Warriors will have to be courageous without Kerr

Golden State Warriors head coach Steve Kerr, center, speaks during NBA basketball practice in Oakland, Calif., Friday, April 7, 2017. (AP Photo/Jeff Chiu)

Coach Steve Kerr is out for the rest of the Warriors’ first-round series because of an unknown health problem. Can the Warriors win the title if Kerr misses extended time?

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The story:

Golden State Warriors coach Steve Kerr said Sunday he won’t return to the sideline until he can find a remedy for the painful symptoms he’s experiencing due to complications from back surgery almost two years ago. He acknowledged this could keep him out the remainder of the playoffs.

Steve Kerr:

“This is not going to be a case where I’m coaching one night and not coaching the next. I’m not going to do that to our team, to our staff. We’re hoping that over the next week or two, or whatever it is, I can start to make a definitive realization, a reduction, or just feel it that I’m going to do this or not. The symptoms, for whatever reason, took a turn for the worse maybe five days ago. I was able to manage the pain and discomfort over the last year and a half, and suddenly things got a lot worst and I don’t know why. I can tell you, if you’re listening out there, if you have a back problem, stay away from surgery. I can say that from the bottom of my heart. Rehab, rehab, rehab. Don’t let anybody get in there. I’m hoping for some improvement. If I get some improvement, I’ll get back on the sidelines. But I’m not going to do that unless I know I can help the team.”

Stephen Curry on Kerr:

In case we forgot:

Steve Kerr took a 51-win Warriors team that lost in the first round, and in a stroke of pure genius, redefined them as a 3-point shooting juggernaut and also thrust Draymond Green from reserve to starter (with some “luck” as David Lee got injured), and three years later, some might argue that Green is the most indispensable player on the Warriors dynasty because he does so much.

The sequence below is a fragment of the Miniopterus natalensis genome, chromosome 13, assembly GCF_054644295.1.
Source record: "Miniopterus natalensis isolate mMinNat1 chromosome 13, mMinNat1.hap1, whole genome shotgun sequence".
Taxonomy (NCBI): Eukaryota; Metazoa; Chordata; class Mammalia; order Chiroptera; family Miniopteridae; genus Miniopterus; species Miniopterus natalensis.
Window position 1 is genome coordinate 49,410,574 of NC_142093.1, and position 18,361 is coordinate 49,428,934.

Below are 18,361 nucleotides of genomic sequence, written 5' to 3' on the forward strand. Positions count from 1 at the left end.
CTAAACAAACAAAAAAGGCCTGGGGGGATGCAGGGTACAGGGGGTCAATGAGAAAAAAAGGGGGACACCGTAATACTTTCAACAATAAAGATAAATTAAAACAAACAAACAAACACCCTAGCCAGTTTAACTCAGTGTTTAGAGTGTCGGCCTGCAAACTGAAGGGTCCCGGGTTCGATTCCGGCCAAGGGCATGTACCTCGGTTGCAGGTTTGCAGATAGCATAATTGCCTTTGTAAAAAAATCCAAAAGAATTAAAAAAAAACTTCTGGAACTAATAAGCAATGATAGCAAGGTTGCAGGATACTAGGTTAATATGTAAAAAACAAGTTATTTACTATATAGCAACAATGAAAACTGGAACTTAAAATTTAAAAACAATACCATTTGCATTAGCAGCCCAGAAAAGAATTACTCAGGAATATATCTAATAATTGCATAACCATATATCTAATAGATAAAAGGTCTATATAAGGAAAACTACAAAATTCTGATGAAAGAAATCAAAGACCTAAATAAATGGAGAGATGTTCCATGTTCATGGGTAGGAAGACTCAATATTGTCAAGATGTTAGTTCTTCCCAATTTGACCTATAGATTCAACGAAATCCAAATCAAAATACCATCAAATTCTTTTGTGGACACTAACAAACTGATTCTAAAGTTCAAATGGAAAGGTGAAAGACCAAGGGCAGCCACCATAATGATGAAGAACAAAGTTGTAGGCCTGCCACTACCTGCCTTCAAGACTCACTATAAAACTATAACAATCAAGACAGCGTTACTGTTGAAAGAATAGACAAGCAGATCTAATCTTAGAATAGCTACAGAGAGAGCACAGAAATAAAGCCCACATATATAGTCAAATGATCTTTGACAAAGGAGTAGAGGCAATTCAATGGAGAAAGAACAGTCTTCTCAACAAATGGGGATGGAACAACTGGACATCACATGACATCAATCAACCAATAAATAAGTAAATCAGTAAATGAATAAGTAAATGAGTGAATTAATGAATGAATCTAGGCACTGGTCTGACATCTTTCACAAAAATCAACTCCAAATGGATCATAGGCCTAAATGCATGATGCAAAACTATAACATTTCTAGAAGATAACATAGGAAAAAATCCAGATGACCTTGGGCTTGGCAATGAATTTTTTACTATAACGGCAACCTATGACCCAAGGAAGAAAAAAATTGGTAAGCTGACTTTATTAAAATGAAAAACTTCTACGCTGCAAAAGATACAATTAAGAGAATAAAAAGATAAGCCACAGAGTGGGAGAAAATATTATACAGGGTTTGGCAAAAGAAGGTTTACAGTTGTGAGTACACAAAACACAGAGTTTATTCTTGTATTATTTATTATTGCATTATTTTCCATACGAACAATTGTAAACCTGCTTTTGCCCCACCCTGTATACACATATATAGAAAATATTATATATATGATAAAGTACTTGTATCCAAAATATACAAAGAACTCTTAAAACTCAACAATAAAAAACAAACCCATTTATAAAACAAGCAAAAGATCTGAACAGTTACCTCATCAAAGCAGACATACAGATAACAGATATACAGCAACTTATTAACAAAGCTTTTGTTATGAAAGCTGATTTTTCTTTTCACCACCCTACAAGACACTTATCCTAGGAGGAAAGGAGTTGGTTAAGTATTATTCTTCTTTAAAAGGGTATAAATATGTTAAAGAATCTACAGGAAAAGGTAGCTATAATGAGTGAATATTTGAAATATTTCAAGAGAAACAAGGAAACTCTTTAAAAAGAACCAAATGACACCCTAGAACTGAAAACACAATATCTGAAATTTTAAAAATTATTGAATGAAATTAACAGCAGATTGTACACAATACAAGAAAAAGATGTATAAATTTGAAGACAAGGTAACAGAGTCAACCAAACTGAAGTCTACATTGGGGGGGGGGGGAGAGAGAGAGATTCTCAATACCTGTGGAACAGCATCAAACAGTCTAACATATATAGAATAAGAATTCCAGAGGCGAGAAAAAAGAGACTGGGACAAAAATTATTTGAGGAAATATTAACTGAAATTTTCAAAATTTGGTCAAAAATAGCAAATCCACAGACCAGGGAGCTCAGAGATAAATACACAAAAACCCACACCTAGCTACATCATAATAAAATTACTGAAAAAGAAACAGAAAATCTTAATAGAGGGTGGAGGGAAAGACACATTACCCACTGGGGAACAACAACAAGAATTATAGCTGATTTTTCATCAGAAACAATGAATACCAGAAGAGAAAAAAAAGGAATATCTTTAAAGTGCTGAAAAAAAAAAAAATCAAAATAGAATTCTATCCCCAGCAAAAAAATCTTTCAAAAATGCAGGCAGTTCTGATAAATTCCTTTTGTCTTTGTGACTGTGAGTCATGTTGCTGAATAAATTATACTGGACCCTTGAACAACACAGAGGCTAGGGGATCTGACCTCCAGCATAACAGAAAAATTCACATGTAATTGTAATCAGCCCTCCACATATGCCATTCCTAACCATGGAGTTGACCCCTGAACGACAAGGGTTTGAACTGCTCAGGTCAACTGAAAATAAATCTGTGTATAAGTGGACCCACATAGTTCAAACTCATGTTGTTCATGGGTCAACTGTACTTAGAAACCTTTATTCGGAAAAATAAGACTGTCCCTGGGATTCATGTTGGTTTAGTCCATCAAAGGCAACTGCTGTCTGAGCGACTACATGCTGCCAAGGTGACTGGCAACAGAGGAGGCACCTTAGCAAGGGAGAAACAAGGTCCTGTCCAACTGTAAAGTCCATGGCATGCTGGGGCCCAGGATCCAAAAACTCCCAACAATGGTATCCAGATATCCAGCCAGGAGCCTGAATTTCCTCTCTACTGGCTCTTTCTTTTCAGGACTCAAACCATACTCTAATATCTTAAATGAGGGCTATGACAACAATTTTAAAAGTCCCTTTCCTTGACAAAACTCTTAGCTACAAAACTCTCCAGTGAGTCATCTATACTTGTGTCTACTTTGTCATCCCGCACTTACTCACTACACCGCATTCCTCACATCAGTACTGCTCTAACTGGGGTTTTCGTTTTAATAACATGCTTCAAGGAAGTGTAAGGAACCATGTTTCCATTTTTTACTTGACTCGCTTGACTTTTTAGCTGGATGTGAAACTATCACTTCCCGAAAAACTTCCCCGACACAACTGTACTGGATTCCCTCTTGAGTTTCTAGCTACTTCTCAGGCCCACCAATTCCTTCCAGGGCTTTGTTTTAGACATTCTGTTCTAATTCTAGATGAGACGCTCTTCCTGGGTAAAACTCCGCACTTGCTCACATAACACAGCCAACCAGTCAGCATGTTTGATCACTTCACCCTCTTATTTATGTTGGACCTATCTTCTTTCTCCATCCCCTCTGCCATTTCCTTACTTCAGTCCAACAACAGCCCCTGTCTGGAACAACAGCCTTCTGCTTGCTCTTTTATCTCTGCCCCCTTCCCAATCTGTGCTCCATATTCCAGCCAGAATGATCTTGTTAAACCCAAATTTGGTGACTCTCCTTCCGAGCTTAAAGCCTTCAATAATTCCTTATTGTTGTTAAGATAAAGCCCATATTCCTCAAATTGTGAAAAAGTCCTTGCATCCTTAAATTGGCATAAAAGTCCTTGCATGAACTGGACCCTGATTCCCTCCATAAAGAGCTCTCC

On Mike Brown:

Brown arrived in Oakland this year in place of Luke Walton, who rode his 39-4 record* (*the wins officially went on Kerr’s tab) to a job with the Los Angeles Lakers. Brown found Kerr’s coaching style to be a revelation. Kerr was so open, so receptive to his players that it made Brown think back to the way he ran things as head coach of the Cleveland Cavaliers and the Lakers and realize that he had driven his teams too hard. Now, he’d seen the light. When Brown met with the ESPN broadcast crew before Game 3 on Saturday night, after the Warriors announced Kerr was ill and Brown would take his place, Brown marveled about how much he had learned from Kerr even though Brown has coached more than twice as many NBA games as him. He vowed to coach as Kerr-like as possible.

Jason McIntyre from the Big Lead on Mike Brown:

Mike Brown? He is a former Popovich assistant! He led the Cavs to back-to-back 60-win seasons! Also, he didn’t make the finals in either of those 60-win seasons (with LeBron!), then went to the Lakers and with Steve Nash, Dwight Howard and Kobe Bryant, couldn’t make the Princeton offense work, and was fired very early in his second season. Amazingly, Brown then went back to Cleveland, couldn’t do anything in one season with a young team led by Kyrie Irving, and was fired. Two years later, the Warriors picked him up.

Dave Schilling from Bleacher Report:

The facile argument is that he will struggle to captain this squad on short notice, that he doesn’t have the tactical mind to overcome offensive geniuses like Mike D’Antoni or statistical anomalies like LeBron James. The reality is he’s coaching a team that only needs him to be present. Concern isn’t warranted in a situation where the man in charge is so aware of his role. … Offense was never Brown’s specialty. He’s a defensive specialist and that’s going to come in handy against teams like the Houston Rockets and Cleveland Cavaliers that have so many shooters who demand attention. In the 2006-2007 season, when Brown took Cleveland to the Finals, the Cavs had the fourth-ranked defense in the league, per Basketball Reference. It showed in the second half of Game 3, when the Warriors started trapping and switching more effectively. The result was a mind-blowing 87.5 defensive rating for the half, per NBA.com.

What do the fans think?:

What do you think? Can the Warriors win the title without Kerr?

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